Holmes starts to explain the case as he sees it, although Pycroft and Watson are still in the dark. Obviously the job in Birmingham was designed to keep Pycroft away from London, and the fact that he has not resigned from Mawson and Williams, and the fact that no one at the firm has met him, suggests that there was someone at the firm impersonating Pycroft.

Holmes though, cannot explain Pinnar’s suicide attempt, but even that is made clear when the discarded evening newspaper is read.

In the newspaper is report of the attempted theft of a large number of bonds from the safe at Mawson and Williams. During the burglary, the night watchman had been killed, but the thief had been captured shortly afterwards, and was to be charged with theft and murder.

The thief has been identified as Beddington a known villain, who along with his brother, had just been released from five years of imprisonment. The police were on the look out for Beddington’s brother who normally worked with him; of course, Pinnar is Beddington’s brother.

Beddington will likely be put to death for his crimes, hence the attempted suicide of Pinnar. With Pinnar recovering, Pycroft is sent to call the police, whilst Holmes and Watson stand guard, and so another case is closed.

Case Solved

Sidney Paget (1860-1908) PD-life-70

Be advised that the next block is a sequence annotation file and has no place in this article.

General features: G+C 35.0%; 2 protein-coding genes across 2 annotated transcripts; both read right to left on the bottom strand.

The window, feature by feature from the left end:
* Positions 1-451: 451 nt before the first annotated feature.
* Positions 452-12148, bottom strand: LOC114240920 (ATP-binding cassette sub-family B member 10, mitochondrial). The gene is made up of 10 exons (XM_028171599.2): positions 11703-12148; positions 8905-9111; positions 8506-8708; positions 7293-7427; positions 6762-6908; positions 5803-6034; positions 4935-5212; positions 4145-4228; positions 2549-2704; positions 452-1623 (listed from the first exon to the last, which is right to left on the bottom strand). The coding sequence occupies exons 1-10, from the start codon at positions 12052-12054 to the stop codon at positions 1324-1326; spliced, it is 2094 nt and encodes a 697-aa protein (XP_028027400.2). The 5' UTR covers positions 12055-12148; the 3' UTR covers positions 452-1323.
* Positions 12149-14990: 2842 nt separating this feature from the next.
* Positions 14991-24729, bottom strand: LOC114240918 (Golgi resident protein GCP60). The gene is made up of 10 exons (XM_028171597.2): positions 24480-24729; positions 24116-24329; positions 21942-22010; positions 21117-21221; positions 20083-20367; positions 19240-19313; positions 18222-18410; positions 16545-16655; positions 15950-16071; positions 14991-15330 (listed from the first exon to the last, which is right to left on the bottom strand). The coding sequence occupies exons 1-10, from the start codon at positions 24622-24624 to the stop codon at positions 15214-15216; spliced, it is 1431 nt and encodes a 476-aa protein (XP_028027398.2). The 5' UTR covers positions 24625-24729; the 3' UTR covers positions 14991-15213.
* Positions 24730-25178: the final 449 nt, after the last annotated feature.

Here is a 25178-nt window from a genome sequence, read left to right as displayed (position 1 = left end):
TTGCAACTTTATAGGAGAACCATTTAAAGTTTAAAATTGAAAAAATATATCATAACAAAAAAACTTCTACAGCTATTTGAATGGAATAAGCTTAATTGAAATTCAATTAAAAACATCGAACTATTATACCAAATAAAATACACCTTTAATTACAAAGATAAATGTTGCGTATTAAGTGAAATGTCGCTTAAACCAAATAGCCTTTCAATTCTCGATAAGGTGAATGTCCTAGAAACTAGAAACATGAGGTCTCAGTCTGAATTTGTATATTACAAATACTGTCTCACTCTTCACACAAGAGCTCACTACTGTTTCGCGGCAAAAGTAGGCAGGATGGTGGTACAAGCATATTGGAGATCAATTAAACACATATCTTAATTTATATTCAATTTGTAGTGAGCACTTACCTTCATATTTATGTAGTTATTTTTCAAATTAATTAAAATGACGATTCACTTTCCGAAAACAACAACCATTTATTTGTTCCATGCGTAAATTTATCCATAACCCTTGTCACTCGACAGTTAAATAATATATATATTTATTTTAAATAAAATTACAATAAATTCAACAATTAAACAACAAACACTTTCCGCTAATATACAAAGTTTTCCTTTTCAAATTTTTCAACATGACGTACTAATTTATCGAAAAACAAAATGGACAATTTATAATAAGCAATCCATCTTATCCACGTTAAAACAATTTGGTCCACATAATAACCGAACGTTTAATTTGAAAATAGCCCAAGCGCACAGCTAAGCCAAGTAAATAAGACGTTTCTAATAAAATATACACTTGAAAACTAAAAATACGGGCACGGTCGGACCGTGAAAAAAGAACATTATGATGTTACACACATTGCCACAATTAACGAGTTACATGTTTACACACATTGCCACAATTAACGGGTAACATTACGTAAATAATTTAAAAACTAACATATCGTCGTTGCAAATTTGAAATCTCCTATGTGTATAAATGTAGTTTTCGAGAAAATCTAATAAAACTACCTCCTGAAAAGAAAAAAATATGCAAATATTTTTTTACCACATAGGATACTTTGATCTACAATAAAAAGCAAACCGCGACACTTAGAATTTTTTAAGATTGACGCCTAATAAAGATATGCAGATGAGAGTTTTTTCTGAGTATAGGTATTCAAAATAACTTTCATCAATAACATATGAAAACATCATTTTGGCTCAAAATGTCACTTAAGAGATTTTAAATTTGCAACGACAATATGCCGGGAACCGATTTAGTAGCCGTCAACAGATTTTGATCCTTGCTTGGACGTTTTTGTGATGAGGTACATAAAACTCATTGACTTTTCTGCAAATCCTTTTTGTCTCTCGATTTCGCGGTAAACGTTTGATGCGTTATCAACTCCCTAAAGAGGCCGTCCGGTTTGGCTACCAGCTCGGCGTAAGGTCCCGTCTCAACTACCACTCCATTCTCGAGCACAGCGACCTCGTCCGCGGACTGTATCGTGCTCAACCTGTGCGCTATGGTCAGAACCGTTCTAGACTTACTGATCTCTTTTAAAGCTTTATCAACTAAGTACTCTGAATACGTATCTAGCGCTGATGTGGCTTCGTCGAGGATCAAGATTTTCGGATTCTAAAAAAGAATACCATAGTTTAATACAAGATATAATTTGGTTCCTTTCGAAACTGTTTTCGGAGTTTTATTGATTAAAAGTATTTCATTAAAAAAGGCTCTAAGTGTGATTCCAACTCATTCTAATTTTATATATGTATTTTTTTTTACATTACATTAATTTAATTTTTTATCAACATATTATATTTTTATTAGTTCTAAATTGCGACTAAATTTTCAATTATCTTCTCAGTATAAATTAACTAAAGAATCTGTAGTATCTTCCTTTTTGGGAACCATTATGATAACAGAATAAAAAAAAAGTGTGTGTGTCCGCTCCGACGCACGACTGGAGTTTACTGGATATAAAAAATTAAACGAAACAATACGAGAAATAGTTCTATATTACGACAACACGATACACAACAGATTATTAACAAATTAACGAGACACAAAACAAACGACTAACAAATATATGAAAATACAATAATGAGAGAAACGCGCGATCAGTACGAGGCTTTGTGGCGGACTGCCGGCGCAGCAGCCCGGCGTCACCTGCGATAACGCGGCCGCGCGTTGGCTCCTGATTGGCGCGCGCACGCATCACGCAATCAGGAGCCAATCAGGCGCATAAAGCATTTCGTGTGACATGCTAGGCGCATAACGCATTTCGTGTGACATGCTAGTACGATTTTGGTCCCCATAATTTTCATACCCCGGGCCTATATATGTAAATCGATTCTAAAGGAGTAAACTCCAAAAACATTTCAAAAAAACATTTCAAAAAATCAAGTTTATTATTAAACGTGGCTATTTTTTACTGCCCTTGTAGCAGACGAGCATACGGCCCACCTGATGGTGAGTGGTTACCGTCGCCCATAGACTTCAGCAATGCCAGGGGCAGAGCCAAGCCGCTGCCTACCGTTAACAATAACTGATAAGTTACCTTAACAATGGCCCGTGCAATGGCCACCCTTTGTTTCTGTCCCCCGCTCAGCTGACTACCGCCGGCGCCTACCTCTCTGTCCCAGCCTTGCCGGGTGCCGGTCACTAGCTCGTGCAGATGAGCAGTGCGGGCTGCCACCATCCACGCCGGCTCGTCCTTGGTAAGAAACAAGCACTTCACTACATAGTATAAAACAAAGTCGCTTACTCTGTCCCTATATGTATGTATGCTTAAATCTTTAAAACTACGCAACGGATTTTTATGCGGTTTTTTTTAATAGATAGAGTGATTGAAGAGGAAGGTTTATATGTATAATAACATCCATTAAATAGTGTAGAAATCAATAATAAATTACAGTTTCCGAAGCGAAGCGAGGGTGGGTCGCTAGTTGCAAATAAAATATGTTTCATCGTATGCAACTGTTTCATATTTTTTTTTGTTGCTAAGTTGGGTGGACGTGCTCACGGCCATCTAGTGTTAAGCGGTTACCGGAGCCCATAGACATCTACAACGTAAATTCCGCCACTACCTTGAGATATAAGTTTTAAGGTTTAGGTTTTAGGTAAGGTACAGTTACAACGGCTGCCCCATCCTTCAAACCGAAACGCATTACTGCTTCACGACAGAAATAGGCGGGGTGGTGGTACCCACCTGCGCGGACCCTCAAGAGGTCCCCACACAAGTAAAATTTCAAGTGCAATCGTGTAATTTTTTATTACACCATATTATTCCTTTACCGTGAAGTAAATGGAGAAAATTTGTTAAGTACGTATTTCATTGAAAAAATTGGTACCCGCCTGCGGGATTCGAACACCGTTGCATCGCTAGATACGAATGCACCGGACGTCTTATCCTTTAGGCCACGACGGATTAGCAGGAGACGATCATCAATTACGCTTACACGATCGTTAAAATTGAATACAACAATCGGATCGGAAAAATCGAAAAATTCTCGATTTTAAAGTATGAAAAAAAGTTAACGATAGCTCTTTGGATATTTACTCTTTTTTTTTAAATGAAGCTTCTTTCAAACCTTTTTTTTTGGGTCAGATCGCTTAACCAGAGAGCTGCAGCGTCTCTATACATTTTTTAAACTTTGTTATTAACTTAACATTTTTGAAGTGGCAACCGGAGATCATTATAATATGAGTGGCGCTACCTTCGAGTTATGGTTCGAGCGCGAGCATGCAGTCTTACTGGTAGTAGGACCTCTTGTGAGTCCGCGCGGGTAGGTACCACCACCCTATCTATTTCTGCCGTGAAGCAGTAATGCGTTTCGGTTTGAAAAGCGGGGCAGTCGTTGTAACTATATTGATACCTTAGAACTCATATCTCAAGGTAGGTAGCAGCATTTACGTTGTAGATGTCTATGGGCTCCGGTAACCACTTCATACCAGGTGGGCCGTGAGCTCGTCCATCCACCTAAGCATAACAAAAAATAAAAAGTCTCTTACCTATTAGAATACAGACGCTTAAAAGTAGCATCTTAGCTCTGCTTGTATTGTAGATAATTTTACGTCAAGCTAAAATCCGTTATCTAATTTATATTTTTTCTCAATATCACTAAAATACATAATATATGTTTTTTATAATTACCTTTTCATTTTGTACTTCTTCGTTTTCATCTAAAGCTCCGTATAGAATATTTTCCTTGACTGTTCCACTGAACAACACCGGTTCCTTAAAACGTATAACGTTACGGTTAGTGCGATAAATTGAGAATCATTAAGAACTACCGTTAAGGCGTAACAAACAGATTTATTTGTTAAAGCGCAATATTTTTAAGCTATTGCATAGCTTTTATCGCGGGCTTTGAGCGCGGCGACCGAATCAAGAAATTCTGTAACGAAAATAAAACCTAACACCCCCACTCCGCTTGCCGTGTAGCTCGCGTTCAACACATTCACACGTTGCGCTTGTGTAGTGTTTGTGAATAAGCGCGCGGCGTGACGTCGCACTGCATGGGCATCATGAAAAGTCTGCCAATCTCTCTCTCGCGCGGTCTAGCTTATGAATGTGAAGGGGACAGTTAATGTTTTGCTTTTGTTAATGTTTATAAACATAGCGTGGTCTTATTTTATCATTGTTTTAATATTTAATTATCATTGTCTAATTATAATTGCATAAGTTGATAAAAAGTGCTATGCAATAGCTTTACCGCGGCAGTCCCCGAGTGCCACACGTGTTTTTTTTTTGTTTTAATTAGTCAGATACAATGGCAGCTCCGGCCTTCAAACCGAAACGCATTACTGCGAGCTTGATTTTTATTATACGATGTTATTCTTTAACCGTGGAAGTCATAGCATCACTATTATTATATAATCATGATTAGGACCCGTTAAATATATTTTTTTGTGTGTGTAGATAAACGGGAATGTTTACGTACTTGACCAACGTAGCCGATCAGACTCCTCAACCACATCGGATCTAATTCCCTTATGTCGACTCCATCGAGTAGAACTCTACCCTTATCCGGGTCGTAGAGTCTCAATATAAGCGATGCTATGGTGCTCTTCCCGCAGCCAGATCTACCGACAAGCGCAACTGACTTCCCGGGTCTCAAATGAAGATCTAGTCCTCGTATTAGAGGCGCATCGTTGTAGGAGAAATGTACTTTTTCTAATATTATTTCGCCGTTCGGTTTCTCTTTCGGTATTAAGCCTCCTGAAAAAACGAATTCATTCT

Sidney Paget (1860-1908) PD-life-70 | Source

The Adventure of the Stockbroker's Clerk

  • Date of Events - 1889
  • Client - Hall Pycroft
  • Locations - Birmingham
  • Villain - "Arthur Pinnar" & Beddington


Submit a Comment

No comments yet.


This website uses cookies

As a user in the EEA, your approval is needed on a few things. To provide a better website experience, uses cookies (and other similar technologies) and may collect, process, and share personal data. Please choose which areas of our service you consent to our doing so.

For more information on managing or withdrawing consents and how we handle data, visit our Privacy Policy at:

Show Details
HubPages Device IDThis is used to identify particular browsers or devices when the access the service, and is used for security reasons.
LoginThis is necessary to sign in to the HubPages Service.
Google RecaptchaThis is used to prevent bots and spam. (Privacy Policy)
AkismetThis is used to detect comment spam. (Privacy Policy)
HubPages Google AnalyticsThis is used to provide data on traffic to our website, all personally identifyable data is anonymized. (Privacy Policy)
HubPages Traffic PixelThis is used to collect data on traffic to articles and other pages on our site. Unless you are signed in to a HubPages account, all personally identifiable information is anonymized.
Amazon Web ServicesThis is a cloud services platform that we used to host our service. (Privacy Policy)
CloudflareThis is a cloud CDN service that we use to efficiently deliver files required for our service to operate such as javascript, cascading style sheets, images, and videos. (Privacy Policy)
Google Hosted LibrariesJavascript software libraries such as jQuery are loaded at endpoints on the or domains, for performance and efficiency reasons. (Privacy Policy)